Child Poverty Can Be Prevented


The NSW government must invest in early intervention to overcome deep and entrenched poverty, especially to break the intergenerational cycle and impact on children. Between 12 per cent to 15 per cent of the Australian population lives in poverty, and the Australian Council of Social Service estimates that 600,000 Australian children live in poverty.

The July 2013 report of the Productivity Commission entitled, Deep and Persistent Disadvantage in Australia, estimated that 5 per cent of Australians aged 15 or over experience deep social exclusion, with 1 per cent suffering very deep exclusion.

Sole parents whose families rely on government payments and emergency food vouchers, families with members who have a mental illness or a serious disability, former prisoners, social housing tenants and Indigenous families are at high risk of entrenched poverty.

Unfortunately, a child from one of these families is likely to suffer social and economic disadvantage for the rest of his or her life. Some will triumph over this adversity but many will not.

The Anglicare 2012 State of Sydney report showed that children who experience multiple disadvantages are far more likely to experience lower levels of education and are more likely to be absent from school. They are three times more likely to experience mental health problems, are more likely to suffer from vision, dental, and hearing disorders, have asthma, heart and kidney disease, epilepsy and digestive problems, and are more likely to have poor nutrition.

The early years of a child's life profoundly shape their future. There is ample evidence that shows that early intervention and assertive support for families make a difference. This is critical for the first five years of life so that children do not start school behind the eight ball and continue on a pathway of poorer outcomes.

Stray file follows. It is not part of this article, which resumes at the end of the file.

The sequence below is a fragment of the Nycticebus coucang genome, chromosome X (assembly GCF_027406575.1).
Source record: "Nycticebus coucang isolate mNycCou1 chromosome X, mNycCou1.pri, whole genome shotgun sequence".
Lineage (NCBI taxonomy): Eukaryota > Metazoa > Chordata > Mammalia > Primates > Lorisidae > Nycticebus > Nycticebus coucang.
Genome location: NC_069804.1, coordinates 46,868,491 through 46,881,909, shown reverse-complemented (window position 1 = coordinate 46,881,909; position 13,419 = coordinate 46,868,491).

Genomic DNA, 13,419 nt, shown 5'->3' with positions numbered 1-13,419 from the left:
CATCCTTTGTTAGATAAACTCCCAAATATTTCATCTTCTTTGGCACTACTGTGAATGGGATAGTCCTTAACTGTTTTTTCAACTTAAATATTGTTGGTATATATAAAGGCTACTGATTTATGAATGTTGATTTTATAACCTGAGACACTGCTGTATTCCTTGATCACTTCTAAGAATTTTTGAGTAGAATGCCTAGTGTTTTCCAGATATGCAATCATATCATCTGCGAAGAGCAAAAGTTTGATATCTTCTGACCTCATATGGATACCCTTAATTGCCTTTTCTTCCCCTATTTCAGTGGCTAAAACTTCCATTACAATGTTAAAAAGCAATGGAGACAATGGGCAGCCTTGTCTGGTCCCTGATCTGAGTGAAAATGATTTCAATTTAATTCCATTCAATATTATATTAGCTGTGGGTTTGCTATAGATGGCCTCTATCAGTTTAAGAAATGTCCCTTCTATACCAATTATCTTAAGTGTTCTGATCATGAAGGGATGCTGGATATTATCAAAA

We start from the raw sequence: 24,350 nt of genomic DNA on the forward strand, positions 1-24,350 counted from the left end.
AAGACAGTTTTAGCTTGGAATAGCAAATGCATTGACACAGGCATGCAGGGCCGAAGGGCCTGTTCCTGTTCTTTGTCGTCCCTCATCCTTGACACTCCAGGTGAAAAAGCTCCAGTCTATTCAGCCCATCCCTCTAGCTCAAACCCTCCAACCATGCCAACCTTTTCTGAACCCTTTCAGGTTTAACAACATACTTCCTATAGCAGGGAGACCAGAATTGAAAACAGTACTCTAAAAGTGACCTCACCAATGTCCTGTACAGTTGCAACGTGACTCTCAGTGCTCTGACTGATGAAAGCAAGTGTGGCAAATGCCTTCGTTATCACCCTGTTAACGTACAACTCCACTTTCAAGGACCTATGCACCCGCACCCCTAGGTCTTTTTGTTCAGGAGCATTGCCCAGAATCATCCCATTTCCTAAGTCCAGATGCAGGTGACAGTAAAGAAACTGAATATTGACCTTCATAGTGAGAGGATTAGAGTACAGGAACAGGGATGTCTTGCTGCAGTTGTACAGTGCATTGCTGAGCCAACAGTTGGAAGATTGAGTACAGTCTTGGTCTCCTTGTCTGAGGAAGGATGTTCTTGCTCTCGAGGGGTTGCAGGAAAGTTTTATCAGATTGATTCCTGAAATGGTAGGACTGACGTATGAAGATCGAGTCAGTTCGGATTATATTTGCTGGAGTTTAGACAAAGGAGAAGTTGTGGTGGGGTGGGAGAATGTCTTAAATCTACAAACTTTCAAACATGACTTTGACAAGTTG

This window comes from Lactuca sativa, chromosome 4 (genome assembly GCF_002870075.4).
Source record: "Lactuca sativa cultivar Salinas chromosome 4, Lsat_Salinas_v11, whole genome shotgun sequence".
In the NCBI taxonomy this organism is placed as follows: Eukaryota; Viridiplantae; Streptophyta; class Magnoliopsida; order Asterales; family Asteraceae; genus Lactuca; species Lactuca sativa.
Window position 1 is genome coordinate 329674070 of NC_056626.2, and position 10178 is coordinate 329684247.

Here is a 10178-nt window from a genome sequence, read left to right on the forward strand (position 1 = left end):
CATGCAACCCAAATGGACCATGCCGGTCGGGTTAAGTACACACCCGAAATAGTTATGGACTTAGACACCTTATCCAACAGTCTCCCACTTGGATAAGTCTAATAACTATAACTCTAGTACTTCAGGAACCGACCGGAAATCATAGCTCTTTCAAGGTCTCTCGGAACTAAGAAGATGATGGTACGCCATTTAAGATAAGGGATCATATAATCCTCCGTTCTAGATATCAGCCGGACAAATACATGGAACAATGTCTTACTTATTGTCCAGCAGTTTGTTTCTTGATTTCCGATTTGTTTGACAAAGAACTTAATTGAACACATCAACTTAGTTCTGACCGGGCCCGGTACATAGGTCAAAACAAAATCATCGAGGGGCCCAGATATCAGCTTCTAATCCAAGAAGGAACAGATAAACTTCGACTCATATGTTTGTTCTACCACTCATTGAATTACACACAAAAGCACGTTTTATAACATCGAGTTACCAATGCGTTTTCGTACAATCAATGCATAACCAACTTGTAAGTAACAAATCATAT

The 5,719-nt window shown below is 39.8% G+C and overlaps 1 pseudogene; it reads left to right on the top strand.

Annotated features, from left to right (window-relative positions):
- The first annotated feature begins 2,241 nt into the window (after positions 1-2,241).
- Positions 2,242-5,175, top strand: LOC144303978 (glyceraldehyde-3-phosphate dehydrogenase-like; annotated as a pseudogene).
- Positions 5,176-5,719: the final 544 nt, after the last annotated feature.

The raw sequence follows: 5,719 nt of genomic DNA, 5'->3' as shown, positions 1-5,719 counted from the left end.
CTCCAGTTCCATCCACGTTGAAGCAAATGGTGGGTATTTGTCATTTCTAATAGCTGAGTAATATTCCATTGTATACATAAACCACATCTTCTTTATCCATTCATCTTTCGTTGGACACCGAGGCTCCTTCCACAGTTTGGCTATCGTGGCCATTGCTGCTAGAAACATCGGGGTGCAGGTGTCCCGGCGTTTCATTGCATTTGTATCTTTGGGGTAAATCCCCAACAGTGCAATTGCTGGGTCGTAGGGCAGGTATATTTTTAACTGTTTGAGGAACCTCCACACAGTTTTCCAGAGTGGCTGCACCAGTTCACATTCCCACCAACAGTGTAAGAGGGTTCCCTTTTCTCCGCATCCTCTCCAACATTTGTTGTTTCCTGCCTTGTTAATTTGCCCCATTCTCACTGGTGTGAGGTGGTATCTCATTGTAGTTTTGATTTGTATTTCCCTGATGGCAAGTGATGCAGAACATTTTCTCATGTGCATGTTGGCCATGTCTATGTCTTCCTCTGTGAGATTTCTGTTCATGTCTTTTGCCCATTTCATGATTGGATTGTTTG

I am concerned about government cuts to budgets and programs that help these families and children. Ironically, the programs at risk are often the prevention and early intervention services that are geared to help vulnerable families, promote child safety and offer a way out of entrenched poverty. These services include the Welfare Rights Centre and other non-core welfare programs that deal with reduced access to childcare and pre-school funding. In the long term these services help to save government resources.

I support community calls for a national child poverty action plan, drawing on governments at all levels and asking that the New South Wales government lobby the new Federal government to achieve that aim.

We should have baby healthcare centres that provide home visits to help new parents. Anne Hollands from the Benevolent Society makes it clear that we need maternal and paediatric health services working closely with family support, mental health and early childhood education services.

Health resources must also help to prevent disease and support people managing chronic conditions, including education and public health measures. We need more health resources that target homeless people with complex needs, expanding on the great work of Neami National, Way2Home and St Vincent's Hospital Homeless Health Team. We should ensure all children have access to quality childcare and education, specifically helping students with special needs.

Better education means better health and greater citizen engagement and social support. We must provide secure low-cost and affordable housing. As former and current governments have sold or neglected vital inner city social housing, I have been working with tenants in my electorate who have told me how hard it is to afford inner city rents. Employment is a main pathway out of entrenched poverty.

We need State and Federal governments to work together to ensure effective job entry programs and that social security payments are adequate to help people get back on their feet. The Productivity Commission has identified that high economic and social costs contribute to families who are persistently disadvantaged, including lost income, lost investment, crime and reduced social capital, as well as spending on health, justice and welfare services. It also identifies the significant costs on people and families and the broader community.

It is time for all levels of government to work with the community sector to fund and support early intervention strategies to help overcome deep and entrenched poverty.

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